For Immediate Release
Kate Fried, Food & Water Watch: (202) 683-2500
New Food & Water Watch Report Calls for Improved National Data Collection on Groundwater Resources
WASHINGTON - Food & Water Watch, a national consumer advocacy group, today
released a report urging the federal government to ramp up its efforts
to collect data on groundwater quantity and quality throughout the
United States. The report, entitled, Unmeasured Danger: America's Hidden Groundwater Crisis,
highlights the inadequacies of collecting data on groundwater at the
local level and makes the case for why the federal government should
oversee and dedicate funds for research on this vital, yet diminishing
"At the heart of the matter is the fact that nobody knows exactly
how much groundwater we have," said Wenonah Hauter, executive director
of Food & Water Watch. "Laws governing the amount of water that can
be pumped from the ground vary from state-to-state, as do data
collection practices regarding the quantity and quality of existing
groundwater supplies. While the United States Geological Survey
collects regional groundwater data, at the current funding levels, it
would take 20 to 30 years to complete this research and by that time,
most of that information would be obsolete."
While groundwater accounts for 40 percent of our drinking and
agricultural water supply, it is rapidly diminishing in the U.S., where
28 trillion gallons of water are extracted from the ground every year.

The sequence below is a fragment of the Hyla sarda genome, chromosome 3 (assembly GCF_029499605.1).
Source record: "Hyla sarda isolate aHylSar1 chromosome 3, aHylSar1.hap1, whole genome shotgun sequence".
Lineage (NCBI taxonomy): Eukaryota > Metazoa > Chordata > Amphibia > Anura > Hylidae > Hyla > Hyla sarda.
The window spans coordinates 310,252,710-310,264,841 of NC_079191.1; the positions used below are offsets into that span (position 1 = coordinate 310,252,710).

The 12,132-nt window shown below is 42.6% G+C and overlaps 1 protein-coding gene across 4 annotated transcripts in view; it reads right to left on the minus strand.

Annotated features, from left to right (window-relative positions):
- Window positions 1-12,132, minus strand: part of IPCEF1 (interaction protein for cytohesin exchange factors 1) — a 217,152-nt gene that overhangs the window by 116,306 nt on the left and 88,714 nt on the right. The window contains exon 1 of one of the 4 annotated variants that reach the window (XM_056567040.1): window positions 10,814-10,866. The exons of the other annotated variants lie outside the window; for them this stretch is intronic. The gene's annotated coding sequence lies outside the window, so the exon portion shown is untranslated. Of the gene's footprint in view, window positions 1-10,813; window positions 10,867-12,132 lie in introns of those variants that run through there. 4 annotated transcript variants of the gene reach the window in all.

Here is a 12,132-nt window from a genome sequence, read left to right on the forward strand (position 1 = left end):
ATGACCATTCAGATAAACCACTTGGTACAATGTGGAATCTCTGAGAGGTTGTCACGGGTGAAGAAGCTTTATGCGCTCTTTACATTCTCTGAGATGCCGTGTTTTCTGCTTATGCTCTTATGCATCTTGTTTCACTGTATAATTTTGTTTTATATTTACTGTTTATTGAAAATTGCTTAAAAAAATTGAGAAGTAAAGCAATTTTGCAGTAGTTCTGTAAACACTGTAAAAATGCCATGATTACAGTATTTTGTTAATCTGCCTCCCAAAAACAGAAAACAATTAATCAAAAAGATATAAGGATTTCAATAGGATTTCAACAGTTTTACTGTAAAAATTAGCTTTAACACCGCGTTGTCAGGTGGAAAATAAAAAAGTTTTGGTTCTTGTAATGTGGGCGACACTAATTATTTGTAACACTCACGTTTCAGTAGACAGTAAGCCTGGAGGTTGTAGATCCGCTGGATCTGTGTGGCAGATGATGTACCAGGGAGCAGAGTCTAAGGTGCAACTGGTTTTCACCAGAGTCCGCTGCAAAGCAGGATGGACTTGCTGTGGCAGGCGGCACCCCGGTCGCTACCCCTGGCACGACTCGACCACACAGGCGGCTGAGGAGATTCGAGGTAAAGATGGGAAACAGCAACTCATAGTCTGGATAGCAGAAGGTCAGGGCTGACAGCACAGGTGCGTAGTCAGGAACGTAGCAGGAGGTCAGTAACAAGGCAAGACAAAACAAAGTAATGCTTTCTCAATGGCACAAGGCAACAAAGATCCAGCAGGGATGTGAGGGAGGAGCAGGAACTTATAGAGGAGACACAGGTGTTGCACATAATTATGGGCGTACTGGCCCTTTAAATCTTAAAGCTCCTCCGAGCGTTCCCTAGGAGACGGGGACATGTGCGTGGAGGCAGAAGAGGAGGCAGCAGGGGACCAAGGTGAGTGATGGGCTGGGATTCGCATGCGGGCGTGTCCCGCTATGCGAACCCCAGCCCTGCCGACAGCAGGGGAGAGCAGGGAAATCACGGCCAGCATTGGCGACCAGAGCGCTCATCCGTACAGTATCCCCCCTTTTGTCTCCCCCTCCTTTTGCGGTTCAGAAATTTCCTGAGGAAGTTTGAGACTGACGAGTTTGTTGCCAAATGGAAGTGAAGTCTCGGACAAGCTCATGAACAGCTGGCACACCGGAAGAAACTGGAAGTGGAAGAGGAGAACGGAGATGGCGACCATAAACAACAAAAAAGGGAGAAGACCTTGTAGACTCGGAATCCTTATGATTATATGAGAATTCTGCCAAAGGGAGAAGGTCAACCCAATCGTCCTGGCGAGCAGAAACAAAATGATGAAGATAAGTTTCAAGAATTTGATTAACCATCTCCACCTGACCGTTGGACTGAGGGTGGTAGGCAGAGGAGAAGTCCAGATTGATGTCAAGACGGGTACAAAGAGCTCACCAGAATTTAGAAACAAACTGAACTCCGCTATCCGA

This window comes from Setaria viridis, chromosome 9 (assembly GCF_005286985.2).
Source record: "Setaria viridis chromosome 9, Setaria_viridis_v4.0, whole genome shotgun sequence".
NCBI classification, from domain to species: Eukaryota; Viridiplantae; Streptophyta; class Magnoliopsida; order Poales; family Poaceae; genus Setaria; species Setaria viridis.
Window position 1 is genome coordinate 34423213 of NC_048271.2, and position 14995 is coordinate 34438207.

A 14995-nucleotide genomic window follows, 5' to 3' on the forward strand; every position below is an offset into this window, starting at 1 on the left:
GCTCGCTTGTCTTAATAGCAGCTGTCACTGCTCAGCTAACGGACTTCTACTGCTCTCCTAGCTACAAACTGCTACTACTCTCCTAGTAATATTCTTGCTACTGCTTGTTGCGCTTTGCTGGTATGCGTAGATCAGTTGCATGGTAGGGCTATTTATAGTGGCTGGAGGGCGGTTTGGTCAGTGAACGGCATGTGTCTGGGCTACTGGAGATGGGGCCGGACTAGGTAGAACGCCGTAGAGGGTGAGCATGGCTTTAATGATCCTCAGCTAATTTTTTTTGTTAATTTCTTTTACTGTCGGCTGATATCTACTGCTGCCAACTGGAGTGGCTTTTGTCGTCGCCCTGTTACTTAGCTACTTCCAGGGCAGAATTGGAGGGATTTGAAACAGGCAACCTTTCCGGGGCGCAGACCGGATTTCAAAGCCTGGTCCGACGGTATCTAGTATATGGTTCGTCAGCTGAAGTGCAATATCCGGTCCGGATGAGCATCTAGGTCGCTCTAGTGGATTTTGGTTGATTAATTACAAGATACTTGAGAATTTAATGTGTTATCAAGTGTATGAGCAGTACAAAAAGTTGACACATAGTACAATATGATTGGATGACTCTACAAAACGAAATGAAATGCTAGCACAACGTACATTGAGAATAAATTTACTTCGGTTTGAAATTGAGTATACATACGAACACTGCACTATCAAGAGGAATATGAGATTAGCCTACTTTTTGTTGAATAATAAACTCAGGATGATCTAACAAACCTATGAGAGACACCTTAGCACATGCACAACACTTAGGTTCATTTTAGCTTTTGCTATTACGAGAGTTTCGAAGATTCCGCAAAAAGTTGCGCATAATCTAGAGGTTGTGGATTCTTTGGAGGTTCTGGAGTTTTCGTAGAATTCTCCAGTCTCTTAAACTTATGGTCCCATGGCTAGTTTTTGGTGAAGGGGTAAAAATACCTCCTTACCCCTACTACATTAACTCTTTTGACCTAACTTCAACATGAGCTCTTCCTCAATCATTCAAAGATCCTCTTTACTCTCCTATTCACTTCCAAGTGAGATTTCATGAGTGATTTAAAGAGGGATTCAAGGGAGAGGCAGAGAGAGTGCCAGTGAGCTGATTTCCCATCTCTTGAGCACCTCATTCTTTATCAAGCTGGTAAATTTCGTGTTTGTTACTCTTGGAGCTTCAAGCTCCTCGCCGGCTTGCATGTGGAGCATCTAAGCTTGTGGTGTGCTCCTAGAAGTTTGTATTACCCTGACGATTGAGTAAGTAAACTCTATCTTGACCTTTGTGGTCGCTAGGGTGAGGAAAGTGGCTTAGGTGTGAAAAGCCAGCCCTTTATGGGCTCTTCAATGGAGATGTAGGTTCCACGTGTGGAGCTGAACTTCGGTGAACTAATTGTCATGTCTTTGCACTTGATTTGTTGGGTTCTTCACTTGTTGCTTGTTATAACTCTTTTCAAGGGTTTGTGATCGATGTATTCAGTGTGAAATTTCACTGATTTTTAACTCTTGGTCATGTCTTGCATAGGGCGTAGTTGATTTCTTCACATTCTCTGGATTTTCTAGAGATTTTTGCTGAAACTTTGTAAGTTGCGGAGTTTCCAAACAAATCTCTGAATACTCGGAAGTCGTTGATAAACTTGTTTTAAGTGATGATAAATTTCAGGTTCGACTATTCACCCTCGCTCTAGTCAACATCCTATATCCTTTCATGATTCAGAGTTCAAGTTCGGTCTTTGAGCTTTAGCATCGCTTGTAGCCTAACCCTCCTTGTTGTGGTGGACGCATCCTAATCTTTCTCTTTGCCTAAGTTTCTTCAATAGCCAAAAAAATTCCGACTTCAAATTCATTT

In many areas, such as Tennessee, Texas, Massachusetts, Arizona,
Florida, and California, water is pumped faster than it can be
naturally restored, resulting in dwindling water levels in lakes and
streams, droughts, and sinkholes that often destabilize highways and
buildings. Further, as groundwater levels decrease, techniques to
extract existing supplies grow more invasive and energy-intensive.
"Unfortunately, many groundwater problems do not become apparent
until something terrible such as a sinkhole or a drought occurs. We
cannot wait for such catastrophes to take action on this critical
issue. Congress needs to appropriate funds to national groundwater
research efforts so we can enact policies on the state and national
level to preserve and protect groundwater supplies for future
generations," noted Hauter.
Unmeasured Danger: America's Hidden Groundwater Crisis is available online at: http://www.foodandwaterwatch.org/unmeasured-danger
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